Saturday, May 22, 2010

Mount Everest from Kalapatthar.Image via Wikipedia
We knocked the bastard off!

 Ed Hillary's comments in 1953 after he and  Tenzing Norgay officially climbed and returned from Mount Everest...

Those were the comments of the late Sir Ed Hillary after he and Tibetan born  sherpa, Tenzing Norgay, climbed and returned from Mount Everest in 1953. That was the beginning of the legend surrounding the young  New Zealander. A climber and adventurer who also became so well known for his deeds within Nepal itself, his second home and a country he loved almost as much as his homeland. He became an icon and one of the greatest living New Zealanders until his death just a couple or so years ago. This mountainous country also claimed the lives of his first wife and eldest daughter in a small plane crash that almost cost Hillary his sanity. The great man recovered and returned to Nepal to continue his works there building schools and hospitals and assisting the Nepalese people. It was so sad that the Nepalese Government recently  refused to allow Sir Ed's last ashes to be scattered om Mount Everest.

In recent years there have been claims that Hillary and Norgay's place as the conquerors of Mount Everest were disputed. The question that has been repeatedly asked is "Did those intrepid British climbers Mallory and Irvine actually climb the mountain in 1924, before the definitive success of Hillary and Norgay 29 years later and died on their descent?  The climbing community is split on the issue. Did they reach the summit or did they fail to climb beyond what is known as the Second Step? George Mallory's body was found some years ago and has fuelled the speculation that he and  Andrew Irvine had beaten Hillary and Tenzing to the summit 29 years earlier. Their technology was as inferior to Hillary and Tenzing's, as the latter is to that of the 21st century.

Are these claims true or just a case of attempting to use theories to fit the facts? It is also very doubtful that a film in a camera that was found on the mountain will be developed and able to cast any light on the speculation that surrounds the conquest of Everest. The speculation may continue; but as the then young Ed Hillary said in 1953, "We knocked the bastard off!

Mallory & Irvine 1924 Theories and Maps:

Did Mallory & Irvine reach the summit? An interview with American historian and climber, Tom Holzel.

Did Mallory & Irvine make it to the summit of Everest?

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Thursday, May 20, 2010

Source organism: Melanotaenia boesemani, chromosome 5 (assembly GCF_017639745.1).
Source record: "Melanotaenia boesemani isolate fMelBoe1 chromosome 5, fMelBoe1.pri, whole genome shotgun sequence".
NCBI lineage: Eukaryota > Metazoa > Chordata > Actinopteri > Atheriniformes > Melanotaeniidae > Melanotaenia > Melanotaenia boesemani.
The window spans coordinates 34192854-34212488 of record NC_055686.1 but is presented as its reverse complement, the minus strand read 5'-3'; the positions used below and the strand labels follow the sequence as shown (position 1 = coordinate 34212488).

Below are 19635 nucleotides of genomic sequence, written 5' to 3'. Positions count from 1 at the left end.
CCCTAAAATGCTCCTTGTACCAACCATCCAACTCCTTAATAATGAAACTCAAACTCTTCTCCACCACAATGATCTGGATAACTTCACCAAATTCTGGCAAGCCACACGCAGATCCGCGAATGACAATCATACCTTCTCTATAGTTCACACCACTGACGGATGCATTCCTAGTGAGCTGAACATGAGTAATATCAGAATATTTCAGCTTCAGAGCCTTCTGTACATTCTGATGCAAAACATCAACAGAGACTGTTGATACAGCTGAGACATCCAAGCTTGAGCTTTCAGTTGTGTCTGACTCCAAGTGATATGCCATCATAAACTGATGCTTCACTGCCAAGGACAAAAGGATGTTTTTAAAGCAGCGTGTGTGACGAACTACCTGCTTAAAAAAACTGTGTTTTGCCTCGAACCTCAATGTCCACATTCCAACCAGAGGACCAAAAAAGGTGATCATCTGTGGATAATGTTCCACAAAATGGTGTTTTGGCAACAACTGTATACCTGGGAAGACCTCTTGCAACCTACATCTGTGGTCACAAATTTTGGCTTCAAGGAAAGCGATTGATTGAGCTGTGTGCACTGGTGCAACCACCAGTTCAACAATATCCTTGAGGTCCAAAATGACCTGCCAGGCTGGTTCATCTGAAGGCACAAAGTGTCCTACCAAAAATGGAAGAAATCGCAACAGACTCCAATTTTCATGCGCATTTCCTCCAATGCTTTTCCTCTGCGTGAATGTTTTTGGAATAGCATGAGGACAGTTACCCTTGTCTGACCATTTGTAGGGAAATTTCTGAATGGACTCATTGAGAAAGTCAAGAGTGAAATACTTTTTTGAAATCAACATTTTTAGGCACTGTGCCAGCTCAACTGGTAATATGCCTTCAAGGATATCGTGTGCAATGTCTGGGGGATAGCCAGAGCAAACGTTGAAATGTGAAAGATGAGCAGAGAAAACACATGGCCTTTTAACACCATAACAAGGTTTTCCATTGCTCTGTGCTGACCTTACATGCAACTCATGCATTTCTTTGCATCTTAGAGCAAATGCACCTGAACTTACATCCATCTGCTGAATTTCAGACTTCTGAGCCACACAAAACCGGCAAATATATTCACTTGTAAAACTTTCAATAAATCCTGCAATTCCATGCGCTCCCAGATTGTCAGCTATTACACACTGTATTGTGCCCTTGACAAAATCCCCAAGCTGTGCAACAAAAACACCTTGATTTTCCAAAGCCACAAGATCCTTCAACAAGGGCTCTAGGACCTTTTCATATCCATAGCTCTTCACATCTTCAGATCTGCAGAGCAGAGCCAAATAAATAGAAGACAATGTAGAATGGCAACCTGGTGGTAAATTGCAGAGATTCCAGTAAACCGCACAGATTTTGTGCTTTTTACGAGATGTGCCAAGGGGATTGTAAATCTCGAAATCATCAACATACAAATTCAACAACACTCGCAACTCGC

A 6th century mosaic of Jesus at Church San Ap...Image via Wikipedia
The Jesus Secret...

The translators of the first English Bibles were forced to guess what many of the Greek words meant. For the first English Bibles were translated at a time when scholars didn’t know the language they were translating ever even existed.

Prior to the twentieth century scholars had never come across any document that was written in the same type of Greek as the Bible. So they assumed the Bible was written in a special language; a language made specifically and only for the Bible itself. But at the turn of the twentieth century, so many original Greek manuscripts were pulled from the sands of Egypt that the mass of material was measured in the tons. And it wasn’t long before archaeologists realized these tons of materials were all written in the very same Greek as the Bible itself.

Overnight the world went from not even knowing the language ever even existed to having the complete vocabulary, grammar, and style fully revealed in one fell swoop. And while scholars applauded the discovery of the biblical language, they haven’t yet produced any Bibles which use the meanings revealed by the discovery. The Jesus Secret documents how many passages of the Bible read when they are translated in light of this historic discovery. And in doing so The Jesus Secret unveils a large number of original Christian teachings that had been lost to the sands of time for almost two thousand years.

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Wednesday, May 19, 2010

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During the first few days of the spill, heavy ...Image via Wikipedia
Gulf oil spill - has to be one of the worst...

Gulf oil spill disaster  -  has to be one of the worst...

The Deepwater Horizon oil spill in the Gulf of Mexico continues to wreak havoc on the environment in the United States and the Caribbean. The April 20th blowout and explosion off the coast of Louisiana is expected to eclipse the Exxon Valdez spill as the worst oil disaster in US history.

Despite clean-up crews working 24/7 since the fatal explosion took place, it is expected that Gulf fishing and tourism industries will never recover, and habitats for hundreds of birds have been destroyed forever.

How much permanent damage has been done in the gulf? The financial cost could be beyond the clean-up of the oil spill and damage by BP  -  people of the area could be the real losers for many years!  Photos here:

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Tuesday, May 18, 2010

A reservoir glass filled with a naturally colo...Image via Wikipedia